I am trying to interpret the output of a logistic regression with categorical and continuous variables. I am a bit struggling to get the concept of "other values fixed / other variables constant".

As far as I know, I am always comparing to the reference group (when variables are categorical). However, I have BMI continuous. So are my interpretations correct?

The reference group is people with "high school" education, "good" self-assessment, age "<18" and "no" medication intake and a BMI of (hypothetically) "0" or a any "fixed" value?

  1. People in the reference category have a chance to pass of (e^-0.73) 0.47.
  2. When people have a PhD and good self-assessment, age <18, no medication intake (BMI fixed value), their chance to pass increases by about (e^1.46) 4.32.
  3. When they have a PhD and are aged 18-25, their chance increases by about (e^1.465+1.03) 12.12 compared to the chance of people with high school, good self-assessment, age <18, no medication intake and BMI constant.

So is BMI hypothetically 0 or at a (any) fixed value?

  • 2
    $\begingroup$ Should the data be provided as text, not as an image? $\endgroup$ Commented Feb 5 at 4:55
  • $\begingroup$ you mean I should copy/paste the results of the logistic regression instead of inserting an image? I thought the formatting would be better when I use an image directly. $\endgroup$
    – Gustav
    Commented Feb 5 at 16:18

2 Answers 2


Your first bullet is right for a person with a BMI of 0. Of course, no one has such a BMI. (That's assuming BMI wasn't centered or scaled).

In your second and third bullets, you left out "by a factor of" (but, look at the conditions: No one can have a PhD and be under 18. Even Terry Tao didn't get his PhD until age 21.

As an aside, categorizing age is a bad idea, use age in years, if you have it. Also, age and education are ordinal and you seem to be ignoring that.

  • $\begingroup$ "Also, age and education are ordinal and you seem to be ignoring that." How did you mean that? How can I ignore the ordinal character of a variable in logistic regression? $\endgroup$
    – Gustav
    Commented Feb 4 at 11:44
  • $\begingroup$ I just got confused because here (stats.oarc.ucla.edu/other/mult-pkg/faq/general/…) it says "The coefficient for math says that, holding female and reading at a fixed value, we will see 13% increase in the odds of getting into an honors class for a one-unit increase in math score since exp(.1229589) = 1.13." so reading is here continuous and they write about holding it fixed instead of 0? $\endgroup$
    – Gustav
    Commented Feb 4 at 11:46
  • $\begingroup$ I see the issues with age <18 and PhD - thank you. Unfortuntaley, I only have age as categories. $\endgroup$
    – Gustav
    Commented Feb 4 at 11:47
  • $\begingroup$ You ignore it by not accounting for it. That is, you are treating age and education as if they were nominal, not ordinal. But ordinal indpendent variables are tricky. For your second comment, they are talking about an increase, your first bullet gave an amount. $\endgroup$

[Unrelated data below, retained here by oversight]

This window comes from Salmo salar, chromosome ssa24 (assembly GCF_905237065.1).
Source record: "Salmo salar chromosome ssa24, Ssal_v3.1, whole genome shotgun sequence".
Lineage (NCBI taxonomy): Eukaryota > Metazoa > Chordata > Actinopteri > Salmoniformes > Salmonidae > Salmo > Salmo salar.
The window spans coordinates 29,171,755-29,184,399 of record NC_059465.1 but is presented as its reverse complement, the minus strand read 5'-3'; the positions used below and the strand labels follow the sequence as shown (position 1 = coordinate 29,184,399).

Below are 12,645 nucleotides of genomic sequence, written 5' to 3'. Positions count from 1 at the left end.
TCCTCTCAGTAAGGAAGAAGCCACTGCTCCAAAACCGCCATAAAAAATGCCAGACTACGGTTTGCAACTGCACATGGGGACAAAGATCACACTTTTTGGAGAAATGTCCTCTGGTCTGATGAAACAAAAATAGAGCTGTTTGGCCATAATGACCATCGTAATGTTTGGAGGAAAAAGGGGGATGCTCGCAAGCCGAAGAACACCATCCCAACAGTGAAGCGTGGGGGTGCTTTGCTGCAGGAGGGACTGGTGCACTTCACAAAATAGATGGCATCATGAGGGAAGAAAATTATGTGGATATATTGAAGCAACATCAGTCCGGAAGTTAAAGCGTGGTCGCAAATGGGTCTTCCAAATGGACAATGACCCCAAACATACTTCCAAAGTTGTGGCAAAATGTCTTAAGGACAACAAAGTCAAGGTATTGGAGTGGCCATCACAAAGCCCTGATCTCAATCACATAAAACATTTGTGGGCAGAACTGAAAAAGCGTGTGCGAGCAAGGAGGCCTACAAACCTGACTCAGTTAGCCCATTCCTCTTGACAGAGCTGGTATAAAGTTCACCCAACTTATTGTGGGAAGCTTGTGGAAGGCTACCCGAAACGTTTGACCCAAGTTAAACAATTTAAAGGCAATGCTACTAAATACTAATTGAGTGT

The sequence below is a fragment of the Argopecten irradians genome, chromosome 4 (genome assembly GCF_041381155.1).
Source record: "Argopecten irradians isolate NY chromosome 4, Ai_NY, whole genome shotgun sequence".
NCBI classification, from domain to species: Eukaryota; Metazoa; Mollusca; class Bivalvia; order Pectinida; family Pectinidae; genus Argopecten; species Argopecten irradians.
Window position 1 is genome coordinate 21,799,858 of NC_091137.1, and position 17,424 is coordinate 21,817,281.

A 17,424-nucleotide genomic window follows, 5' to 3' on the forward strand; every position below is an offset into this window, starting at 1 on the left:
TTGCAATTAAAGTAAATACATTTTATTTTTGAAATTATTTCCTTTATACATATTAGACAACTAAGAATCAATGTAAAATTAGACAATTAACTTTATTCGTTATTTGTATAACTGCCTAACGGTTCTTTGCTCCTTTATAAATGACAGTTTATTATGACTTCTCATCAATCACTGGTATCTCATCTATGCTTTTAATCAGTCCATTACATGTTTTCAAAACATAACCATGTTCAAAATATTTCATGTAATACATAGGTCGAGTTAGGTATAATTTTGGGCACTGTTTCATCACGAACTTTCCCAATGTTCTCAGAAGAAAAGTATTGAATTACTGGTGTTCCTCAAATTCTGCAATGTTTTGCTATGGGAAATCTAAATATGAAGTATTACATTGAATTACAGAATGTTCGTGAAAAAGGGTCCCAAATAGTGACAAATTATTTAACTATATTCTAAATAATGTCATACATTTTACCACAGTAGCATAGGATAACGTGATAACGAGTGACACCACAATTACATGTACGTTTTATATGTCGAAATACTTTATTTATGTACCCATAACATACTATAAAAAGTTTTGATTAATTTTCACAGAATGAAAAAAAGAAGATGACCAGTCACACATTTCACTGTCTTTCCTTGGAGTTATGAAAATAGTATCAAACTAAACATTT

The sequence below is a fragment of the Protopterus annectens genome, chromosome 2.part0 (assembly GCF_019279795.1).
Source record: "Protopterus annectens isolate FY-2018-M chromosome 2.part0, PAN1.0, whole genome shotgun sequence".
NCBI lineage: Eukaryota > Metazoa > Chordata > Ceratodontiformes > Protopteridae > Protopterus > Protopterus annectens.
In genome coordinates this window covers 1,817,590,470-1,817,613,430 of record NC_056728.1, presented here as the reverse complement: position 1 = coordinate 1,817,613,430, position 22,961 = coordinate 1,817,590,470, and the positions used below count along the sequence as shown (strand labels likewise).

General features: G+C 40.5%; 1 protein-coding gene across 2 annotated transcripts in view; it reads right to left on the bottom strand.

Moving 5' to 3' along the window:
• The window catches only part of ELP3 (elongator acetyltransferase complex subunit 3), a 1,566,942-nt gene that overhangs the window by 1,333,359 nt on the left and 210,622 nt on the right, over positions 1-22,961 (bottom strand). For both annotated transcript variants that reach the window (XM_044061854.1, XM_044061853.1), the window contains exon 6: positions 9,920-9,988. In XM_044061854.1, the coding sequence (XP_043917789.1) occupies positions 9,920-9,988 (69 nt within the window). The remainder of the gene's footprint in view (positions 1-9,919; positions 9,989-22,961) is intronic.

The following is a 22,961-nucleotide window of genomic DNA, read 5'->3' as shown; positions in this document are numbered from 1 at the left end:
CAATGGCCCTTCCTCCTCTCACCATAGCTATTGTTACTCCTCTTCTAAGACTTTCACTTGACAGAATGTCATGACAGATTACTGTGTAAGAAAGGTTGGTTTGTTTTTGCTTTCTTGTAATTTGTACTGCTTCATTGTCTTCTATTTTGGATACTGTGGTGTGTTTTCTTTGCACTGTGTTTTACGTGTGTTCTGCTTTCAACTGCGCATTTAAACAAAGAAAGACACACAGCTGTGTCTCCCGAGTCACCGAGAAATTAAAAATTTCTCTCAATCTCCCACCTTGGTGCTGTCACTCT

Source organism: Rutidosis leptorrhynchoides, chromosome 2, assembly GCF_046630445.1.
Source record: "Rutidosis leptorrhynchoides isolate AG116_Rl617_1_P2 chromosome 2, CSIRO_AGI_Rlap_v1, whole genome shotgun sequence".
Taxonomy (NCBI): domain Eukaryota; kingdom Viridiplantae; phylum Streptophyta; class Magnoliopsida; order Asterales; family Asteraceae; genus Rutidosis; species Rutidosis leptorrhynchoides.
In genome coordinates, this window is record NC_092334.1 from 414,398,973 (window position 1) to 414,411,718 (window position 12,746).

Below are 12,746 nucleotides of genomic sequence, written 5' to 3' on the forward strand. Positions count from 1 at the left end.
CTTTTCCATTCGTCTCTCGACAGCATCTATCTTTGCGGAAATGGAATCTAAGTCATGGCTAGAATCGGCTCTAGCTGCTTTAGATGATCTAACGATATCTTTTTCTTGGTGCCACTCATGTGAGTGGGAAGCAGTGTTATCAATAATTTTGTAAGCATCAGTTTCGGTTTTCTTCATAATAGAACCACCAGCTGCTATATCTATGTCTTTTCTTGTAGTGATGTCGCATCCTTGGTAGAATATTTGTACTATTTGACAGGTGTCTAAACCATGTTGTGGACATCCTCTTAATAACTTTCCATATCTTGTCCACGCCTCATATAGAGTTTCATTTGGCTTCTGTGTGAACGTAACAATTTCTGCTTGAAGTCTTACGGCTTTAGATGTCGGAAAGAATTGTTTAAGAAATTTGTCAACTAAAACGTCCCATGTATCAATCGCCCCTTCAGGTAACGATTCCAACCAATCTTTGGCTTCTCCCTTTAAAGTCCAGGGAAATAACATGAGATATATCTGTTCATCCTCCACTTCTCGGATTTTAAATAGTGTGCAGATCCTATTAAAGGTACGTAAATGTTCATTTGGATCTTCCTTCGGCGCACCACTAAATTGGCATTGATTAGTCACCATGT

– Peter Flom
    Commented Feb 4 at 11:48
  • 1
    $\begingroup$ Ruth Lawrence gained a PhD in 1989 - more precisely a DPhil (Oxon) - at age 17. $\endgroup$
    – Henry
    Commented Feb 5 at 12:44

Programming suggestions:

  • Remove the asterisks from the output as this represents bad statistical practice
  • Don’t use long-winded function calls in formulas as this messes up all the later model output
  • I don’t worry about which reference level was chosen when a model is fitted but rather specify that when I ask for estimates. The rms package makes this easy, and gives lots of other customized output specifically for logistic regression:
dd <- datadist(mydata); options(datadist=‘ddist’)
f <- lrm(y ~ x1 + x2 + rcs(bmi, 4), data=mydata)
summary(f, x1=‘High School’, bmi=c(25, 35))

This will use High School as the reference category for getting odds ratios for x1 and use a range of 25-35 for getting an odds ratio for the continuous variable bmi. Defaults would have been to use quantiles.

See RMS for more and especially note partial effect plots, which are typically better than single point estimates.

  • $\begingroup$ the asterisks are bad practice? Never heard of that but see them very often, however, thank you for the hint. The definition of range for bmi is a cool thing of RMS! $\endgroup$
    – Gustav
    Commented Feb 5 at 16:26
  • $\begingroup$ Very many statisticians have criticized R for showing asterisks by default. They perpetuate the terrible practice of having arbitrary thresholds for 'significance'. $\endgroup$ Commented Feb 6 at 0:12

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